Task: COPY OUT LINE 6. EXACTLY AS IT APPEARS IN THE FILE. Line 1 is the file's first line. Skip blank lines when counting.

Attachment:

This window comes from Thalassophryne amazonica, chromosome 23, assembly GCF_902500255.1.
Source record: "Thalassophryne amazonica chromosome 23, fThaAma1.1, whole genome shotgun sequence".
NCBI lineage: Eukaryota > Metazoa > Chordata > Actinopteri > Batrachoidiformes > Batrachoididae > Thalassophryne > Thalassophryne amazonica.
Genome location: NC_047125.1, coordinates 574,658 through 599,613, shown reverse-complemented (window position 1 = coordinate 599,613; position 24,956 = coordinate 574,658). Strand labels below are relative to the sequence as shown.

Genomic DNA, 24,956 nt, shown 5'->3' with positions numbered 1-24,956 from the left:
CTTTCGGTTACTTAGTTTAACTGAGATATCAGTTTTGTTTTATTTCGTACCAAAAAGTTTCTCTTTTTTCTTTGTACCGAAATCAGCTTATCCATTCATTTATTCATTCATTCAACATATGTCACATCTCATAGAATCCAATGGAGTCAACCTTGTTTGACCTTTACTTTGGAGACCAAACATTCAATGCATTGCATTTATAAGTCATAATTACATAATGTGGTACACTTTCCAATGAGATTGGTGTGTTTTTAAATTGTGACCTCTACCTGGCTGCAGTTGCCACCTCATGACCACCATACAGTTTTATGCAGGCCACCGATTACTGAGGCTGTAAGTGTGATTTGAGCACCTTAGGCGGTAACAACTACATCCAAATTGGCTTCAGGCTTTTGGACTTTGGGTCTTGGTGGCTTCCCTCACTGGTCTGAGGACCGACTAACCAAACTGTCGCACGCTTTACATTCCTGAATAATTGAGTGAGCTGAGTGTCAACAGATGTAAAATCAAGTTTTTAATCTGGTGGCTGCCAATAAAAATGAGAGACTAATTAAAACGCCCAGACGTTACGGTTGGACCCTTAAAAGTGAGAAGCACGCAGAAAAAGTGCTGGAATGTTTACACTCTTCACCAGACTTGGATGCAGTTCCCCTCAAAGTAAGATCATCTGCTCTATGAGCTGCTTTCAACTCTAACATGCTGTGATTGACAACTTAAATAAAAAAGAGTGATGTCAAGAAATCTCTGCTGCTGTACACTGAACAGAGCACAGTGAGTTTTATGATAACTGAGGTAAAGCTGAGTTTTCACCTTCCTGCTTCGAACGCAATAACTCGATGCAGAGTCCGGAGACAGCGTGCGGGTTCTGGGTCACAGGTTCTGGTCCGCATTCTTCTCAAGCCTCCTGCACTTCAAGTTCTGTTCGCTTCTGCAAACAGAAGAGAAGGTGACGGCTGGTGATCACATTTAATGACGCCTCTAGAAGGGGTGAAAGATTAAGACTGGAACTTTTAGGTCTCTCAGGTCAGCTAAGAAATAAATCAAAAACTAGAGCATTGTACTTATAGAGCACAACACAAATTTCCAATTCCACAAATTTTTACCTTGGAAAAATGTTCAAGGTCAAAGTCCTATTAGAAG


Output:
CTTTCGGTTACTTAGTTTAACTGAGATATCAGTTTTGTTTTATTTCGTACCAAAAAGTTTCTCTTTTTTCTTTGTACCGAAATCAGCTTATCCATTCATTTATTCATTCATTCAACATATGTCACATCTCATAGAATCCAATGGAGTCAACCTTGTTTGACCTTTACTTTGGAGACCAAACATTCAATGCATTGCATTTATAAGTCATAATTACATAATGTGGTACACTTTCCAATGAGATTGGTGTGTTTTTAAATTGTGACCTCTACCTGGCTGCAGTTGCCACCTCATGACCACCATACAGTTTTATGCAGGCCACCGATTACTGAGGCTGTAAGTGTGATTTGAGCACCTTAGGCGGTAACAACTACATCCAAATTGGCTTCAGGCTTTTGGACTTTGGGTCTTGGTGGCTTCCCTCACTGGTCTGAGGACCGACTAACCAAACTGTCGCACGCTTTACATTCCTGAATAATTGAGTGAGCTGAGTGTCAACAGATGTAAAATCAAGTTTTTAATCTGGTGGCTGCCAATAAAAATGAGAGACTAATTAAAACGCCCAGACGTTACGGTTGGACCCTTAAAAGTGAGAAGCACGCAGAAAAAGTGCTGGAATGTTTACACTCTTCACCAGACTTGGATGCAGTTCCCCTCAAAGTAAGATCATCTGCTCTATGAGCTGCTTTCAACTCTAACATGCTGTGATTGACAACTTAAATAAAAAAGAGTGATGTCAAGAAATCTCTGCTGCTGTACACTGAACAGAGCACAGTGAGTTTTATGATAACTGAGGTAAAGCTGAGTTTTCACCTTCCTGCTTCGAACGCAATAACTCGATGCAGAGTCCGGAGACAGCGTGCGGGTTCTGGGTCACAGGTTCTGGTCCGCATTCTTCTCAAGCCTCCTGCACTTCAAGTTCTGTTCGCTTCTGCAAACAGAAGAGAAGGTGACGGCTGGTGATCACATTTAATGACGCCTCTAGAAGGGGTGAAAGATTAAGACTGGAACTTTTAGGTCTCTCAGGTCAGCTAAGAAATAAATCAAAAACTAGAGCATTGTACTTATAGAGCACAACACAAATTTCCAATTCCACAAATTTTTACCTTGGAAAAATGTTCAAGGTCAAAGTCCTATTAGAAG